Some time around suppertime, he stepped inside – moving past a decal on the wall that read “Home is where the heart is” – and shot his wife , Shanna, and 10-year-old daughter, Aaliyah, and his own mother, Brenda Desmond. Then he killed himself.

“He went in that house on a mission and there was no way to escape even if they tried,” Shanna’s mother, Thelma, says. “Whoever was in the house was his target.”

Shanna Desmond’s mother, Thelma Borden, holds Penny G, her granddaughter Aaliyah’s dog, outside her home where the killings took place.


Left: Brenda Desmond, Lionel Desmond and Aaliyah at a relative’s wedding in September, 2014.
Right: Shanna Desmond, flanked by her parents Thelma and Ricky Borden, and Aaliyah at Shanna’s nursing school graduation at St. Francis Xavier University in Antigonish on May 1, 2016.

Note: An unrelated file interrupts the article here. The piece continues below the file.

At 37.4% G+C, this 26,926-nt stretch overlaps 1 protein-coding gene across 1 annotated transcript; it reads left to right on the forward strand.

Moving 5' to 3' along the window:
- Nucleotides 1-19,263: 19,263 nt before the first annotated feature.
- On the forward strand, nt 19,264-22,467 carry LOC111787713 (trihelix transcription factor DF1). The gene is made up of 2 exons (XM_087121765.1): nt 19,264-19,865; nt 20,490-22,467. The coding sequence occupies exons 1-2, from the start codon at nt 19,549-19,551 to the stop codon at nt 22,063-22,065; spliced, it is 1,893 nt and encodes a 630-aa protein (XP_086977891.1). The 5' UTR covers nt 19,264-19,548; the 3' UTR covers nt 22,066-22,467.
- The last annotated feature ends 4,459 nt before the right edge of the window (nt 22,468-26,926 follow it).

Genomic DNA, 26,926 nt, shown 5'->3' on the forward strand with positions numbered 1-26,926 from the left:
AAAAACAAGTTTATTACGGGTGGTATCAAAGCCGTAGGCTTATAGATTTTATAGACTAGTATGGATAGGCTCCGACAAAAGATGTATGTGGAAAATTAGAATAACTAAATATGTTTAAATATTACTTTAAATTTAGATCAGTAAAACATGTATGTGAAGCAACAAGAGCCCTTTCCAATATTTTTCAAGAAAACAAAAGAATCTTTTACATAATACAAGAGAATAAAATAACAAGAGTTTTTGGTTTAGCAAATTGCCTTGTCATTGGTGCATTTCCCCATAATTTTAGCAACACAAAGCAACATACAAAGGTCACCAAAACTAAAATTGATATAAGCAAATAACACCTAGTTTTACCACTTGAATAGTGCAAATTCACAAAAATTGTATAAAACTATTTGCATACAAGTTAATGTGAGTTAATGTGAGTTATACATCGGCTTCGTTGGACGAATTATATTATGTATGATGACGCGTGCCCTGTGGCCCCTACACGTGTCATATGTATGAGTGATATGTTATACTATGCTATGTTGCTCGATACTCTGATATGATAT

Nearly six months later, the Bordens and Lionel’s family members are still struggling to understand what happened to Lionel Desmond – and to what extent post-traumatic stress disorder and the support he received after returning from war contributed to the tragedy that has destroyed their families. They desperately want answers, and are calling for the Department of National Defence and Veterans Affairs Canada to investigate the treatment Lionel received during and after his military service. But the federal government doesn’t appear interested in calling for an inquiry into the tragedy, despite the lessons it might provide about what soldiers endure during military missions – and what sort of additional support they need to reintegrate into civilian life.